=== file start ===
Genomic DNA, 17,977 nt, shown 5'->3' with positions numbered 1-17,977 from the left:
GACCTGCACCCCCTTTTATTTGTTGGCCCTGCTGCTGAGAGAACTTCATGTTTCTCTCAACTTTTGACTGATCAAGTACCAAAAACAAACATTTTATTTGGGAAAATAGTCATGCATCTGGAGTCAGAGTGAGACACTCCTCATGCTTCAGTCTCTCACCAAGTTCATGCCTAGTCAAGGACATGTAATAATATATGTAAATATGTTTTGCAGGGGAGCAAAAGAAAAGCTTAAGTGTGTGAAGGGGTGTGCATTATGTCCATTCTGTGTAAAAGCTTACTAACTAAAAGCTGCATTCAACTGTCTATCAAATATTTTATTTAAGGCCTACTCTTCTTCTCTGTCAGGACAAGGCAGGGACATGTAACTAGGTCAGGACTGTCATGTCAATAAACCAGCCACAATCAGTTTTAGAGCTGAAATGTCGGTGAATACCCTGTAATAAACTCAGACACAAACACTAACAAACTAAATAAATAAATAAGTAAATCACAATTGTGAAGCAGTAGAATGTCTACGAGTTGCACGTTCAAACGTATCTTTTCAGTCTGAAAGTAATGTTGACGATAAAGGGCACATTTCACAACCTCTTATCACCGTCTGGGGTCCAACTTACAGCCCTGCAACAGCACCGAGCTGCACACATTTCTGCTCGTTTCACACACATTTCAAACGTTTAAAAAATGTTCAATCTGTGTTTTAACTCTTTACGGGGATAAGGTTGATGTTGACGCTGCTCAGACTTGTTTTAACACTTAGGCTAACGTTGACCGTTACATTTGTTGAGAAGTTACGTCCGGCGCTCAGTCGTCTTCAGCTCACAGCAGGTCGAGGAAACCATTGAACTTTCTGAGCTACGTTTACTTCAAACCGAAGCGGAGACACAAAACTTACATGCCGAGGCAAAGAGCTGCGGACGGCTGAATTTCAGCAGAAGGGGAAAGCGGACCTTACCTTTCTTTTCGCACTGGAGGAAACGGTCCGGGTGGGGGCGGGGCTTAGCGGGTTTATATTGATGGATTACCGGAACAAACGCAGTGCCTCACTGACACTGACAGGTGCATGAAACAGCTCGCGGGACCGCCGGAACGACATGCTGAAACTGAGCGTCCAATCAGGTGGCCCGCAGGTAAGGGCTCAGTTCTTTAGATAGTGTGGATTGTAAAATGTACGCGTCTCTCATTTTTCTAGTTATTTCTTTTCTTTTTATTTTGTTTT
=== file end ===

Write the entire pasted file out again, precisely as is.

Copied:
Genomic DNA, 17,977 nt, shown 5'->3' with positions numbered 1-17,977 from the left:
GACCTGCACCCCCTTTTATTTGTTGGCCCTGCTGCTGAGAGAACTTCATGTTTCTCTCAACTTTTGACTGATCAAGTACCAAAAACAAACATTTTATTTGGGAAAATAGTCATGCATCTGGAGTCAGAGTGAGACACTCCTCATGCTTCAGTCTCTCACCAAGTTCATGCCTAGTCAAGGACATGTAATAATATATGTAAATATGTTTTGCAGGGGAGCAAAAGAAAAGCTTAAGTGTGTGAAGGGGTGTGCATTATGTCCATTCTGTGTAAAAGCTTACTAACTAAAAGCTGCATTCAACTGTCTATCAAATATTTTATTTAAGGCCTACTCTTCTTCTCTGTCAGGACAAGGCAGGGACATGTAACTAGGTCAGGACTGTCATGTCAATAAACCAGCCACAATCAGTTTTAGAGCTGAAATGTCGGTGAATACCCTGTAATAAACTCAGACACAAACACTAACAAACTAAATAAATAAATAAGTAAATCACAATTGTGAAGCAGTAGAATGTCTACGAGTTGCACGTTCAAACGTATCTTTTCAGTCTGAAAGTAATGTTGACGATAAAGGGCACATTTCACAACCTCTTATCACCGTCTGGGGTCCAACTTACAGCCCTGCAACAGCACCGAGCTGCACACATTTCTGCTCGTTTCACACACATTTCAAACGTTTAAAAAATGTTCAATCTGTGTTTTAACTCTTTACGGGGATAAGGTTGATGTTGACGCTGCTCAGACTTGTTTTAACACTTAGGCTAACGTTGACCGTTACATTTGTTGAGAAGTTACGTCCGGCGCTCAGTCGTCTTCAGCTCACAGCAGGTCGAGGAAACCATTGAACTTTCTGAGCTACGTTTACTTCAAACCGAAGCGGAGACACAAAACTTACATGCCGAGGCAAAGAGCTGCGGACGGCTGAATTTCAGCAGAAGGGGAAAGCGGACCTTACCTTTCTTTTCGCACTGGAGGAAACGGTCCGGGTGGGGGCGGGGCTTAGCGGGTTTATATTGATGGATTACCGGAACAAACGCAGTGCCTCACTGACACTGACAGGTGCATGAAACAGCTCGCGGGACCGCCGGAACGACATGCTGAAACTGAGCGTCCAATCAGGTGGCCCGCAGGTAAGGGCTCAGTTCTTTAGATAGTGTGGATTGTAAAATGTACGCGTCTCTCATTTTTCTAGTTATTTCTTTTCTTTTTATTTTGTTTT